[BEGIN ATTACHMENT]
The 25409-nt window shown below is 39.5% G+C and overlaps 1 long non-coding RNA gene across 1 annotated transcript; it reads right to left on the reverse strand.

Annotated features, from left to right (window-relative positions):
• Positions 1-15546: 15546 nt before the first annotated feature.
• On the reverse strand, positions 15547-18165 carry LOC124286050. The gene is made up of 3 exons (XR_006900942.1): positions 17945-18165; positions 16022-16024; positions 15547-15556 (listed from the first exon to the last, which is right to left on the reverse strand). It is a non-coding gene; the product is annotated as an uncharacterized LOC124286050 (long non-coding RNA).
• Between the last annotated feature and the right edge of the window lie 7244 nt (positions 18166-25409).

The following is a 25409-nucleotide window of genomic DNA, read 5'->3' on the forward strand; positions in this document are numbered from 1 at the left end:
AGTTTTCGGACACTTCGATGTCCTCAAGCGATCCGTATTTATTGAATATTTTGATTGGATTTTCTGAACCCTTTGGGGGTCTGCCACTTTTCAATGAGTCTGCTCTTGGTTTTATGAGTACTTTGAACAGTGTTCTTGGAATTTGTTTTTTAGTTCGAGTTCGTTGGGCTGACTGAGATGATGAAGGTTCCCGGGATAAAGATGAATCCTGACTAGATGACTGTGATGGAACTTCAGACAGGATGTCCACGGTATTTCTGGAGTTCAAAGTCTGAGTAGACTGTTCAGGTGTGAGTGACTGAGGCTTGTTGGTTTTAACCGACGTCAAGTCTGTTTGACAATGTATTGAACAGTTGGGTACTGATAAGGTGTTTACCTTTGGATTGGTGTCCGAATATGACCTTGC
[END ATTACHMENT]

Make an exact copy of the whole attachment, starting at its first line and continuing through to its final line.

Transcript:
The 25409-nt window shown below is 39.5% G+C and overlaps 1 long non-coding RNA gene across 1 annotated transcript; it reads right to left on the reverse strand.

Annotated features, from left to right (window-relative positions):
• Positions 1-15546: 15546 nt before the first annotated feature.
• On the reverse strand, positions 15547-18165 carry LOC124286050. The gene is made up of 3 exons (XR_006900942.1): positions 17945-18165; positions 16022-16024; positions 15547-15556 (listed from the first exon to the last, which is right to left on the reverse strand). It is a non-coding gene; the product is annotated as an uncharacterized LOC124286050 (long non-coding RNA).
• Between the last annotated feature and the right edge of the window lie 7244 nt (positions 18166-25409).

The following is a 25409-nucleotide window of genomic DNA, read 5'->3' on the forward strand; positions in this document are numbered from 1 at the left end:
AGTTTTCGGACACTTCGATGTCCTCAAGCGATCCGTATTTATTGAATATTTTGATTGGATTTTCTGAACCCTTTGGGGGTCTGCCACTTTTCAATGAGTCTGCTCTTGGTTTTATGAGTACTTTGAACAGTGTTCTTGGAATTTGTTTTTTAGTTCGAGTTCGTTGGGCTGACTGAGATGATGAAGGTTCCCGGGATAAAGATGAATCCTGACTAGATGACTGTGATGGAACTTCAGACAGGATGTCCACGGTATTTCTGGAGTTCAAAGTCTGAGTAGACTGTTCAGGTGTGAGTGACTGAGGCTTGTTGGTTTTAACCGACGTCAAGTCTGTTTGACAATGTATTGAACAGTTGGGTACTGATAAGGTGTTTACCTTTGGATTGGTGTCCGAATATGACCTTGC